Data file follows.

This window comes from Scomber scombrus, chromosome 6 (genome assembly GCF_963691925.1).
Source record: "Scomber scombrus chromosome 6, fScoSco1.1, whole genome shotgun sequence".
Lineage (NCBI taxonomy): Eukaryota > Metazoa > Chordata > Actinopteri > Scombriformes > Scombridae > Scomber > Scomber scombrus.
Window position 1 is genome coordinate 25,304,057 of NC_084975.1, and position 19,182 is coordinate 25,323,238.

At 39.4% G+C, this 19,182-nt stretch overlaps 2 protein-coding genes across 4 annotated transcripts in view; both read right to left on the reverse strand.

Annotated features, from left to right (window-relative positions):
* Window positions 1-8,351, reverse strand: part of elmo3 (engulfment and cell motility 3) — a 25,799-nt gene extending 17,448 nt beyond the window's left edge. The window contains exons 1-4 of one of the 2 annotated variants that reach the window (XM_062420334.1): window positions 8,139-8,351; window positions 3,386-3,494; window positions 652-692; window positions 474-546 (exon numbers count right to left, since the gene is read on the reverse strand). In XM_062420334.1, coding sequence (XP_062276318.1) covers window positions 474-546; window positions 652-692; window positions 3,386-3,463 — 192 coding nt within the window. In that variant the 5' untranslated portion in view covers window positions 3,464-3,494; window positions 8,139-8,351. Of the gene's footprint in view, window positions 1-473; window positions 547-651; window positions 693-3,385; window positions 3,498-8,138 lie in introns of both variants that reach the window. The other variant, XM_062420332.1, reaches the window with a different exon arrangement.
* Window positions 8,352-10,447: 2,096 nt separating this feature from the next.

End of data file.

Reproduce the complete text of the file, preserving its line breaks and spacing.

This window comes from Scomber scombrus, chromosome 6 (genome assembly GCF_963691925.1).
Source record: "Scomber scombrus chromosome 6, fScoSco1.1, whole genome shotgun sequence".
Lineage (NCBI taxonomy): Eukaryota > Metazoa > Chordata > Actinopteri > Scombriformes > Scombridae > Scomber > Scomber scombrus.
Window position 1 is genome coordinate 25,304,057 of NC_084975.1, and position 19,182 is coordinate 25,323,238.

At 39.4% G+C, this 19,182-nt stretch overlaps 2 protein-coding genes across 4 annotated transcripts in view; both read right to left on the reverse strand.

Annotated features, from left to right (window-relative positions):
* Window positions 1-8,351, reverse strand: part of elmo3 (engulfment and cell motility 3) — a 25,799-nt gene extending 17,448 nt beyond the window's left edge. The window contains exons 1-4 of one of the 2 annotated variants that reach the window (XM_062420334.1): window positions 8,139-8,351; window positions 3,386-3,494; window positions 652-692; window positions 474-546 (exon numbers count right to left, since the gene is read on the reverse strand). In XM_062420334.1, coding sequence (XP_062276318.1) covers window positions 474-546; window positions 652-692; window positions 3,386-3,463 — 192 coding nt within the window. In that variant the 5' untranslated portion in view covers window positions 3,464-3,494; window positions 8,139-8,351. Of the gene's footprint in view, window positions 1-473; window positions 547-651; window positions 693-3,385; window positions 3,498-8,138 lie in introns of both variants that reach the window. The other variant, XM_062420332.1, reaches the window with a different exon arrangement.
* Window positions 8,352-10,447: 2,096 nt separating this feature from the next.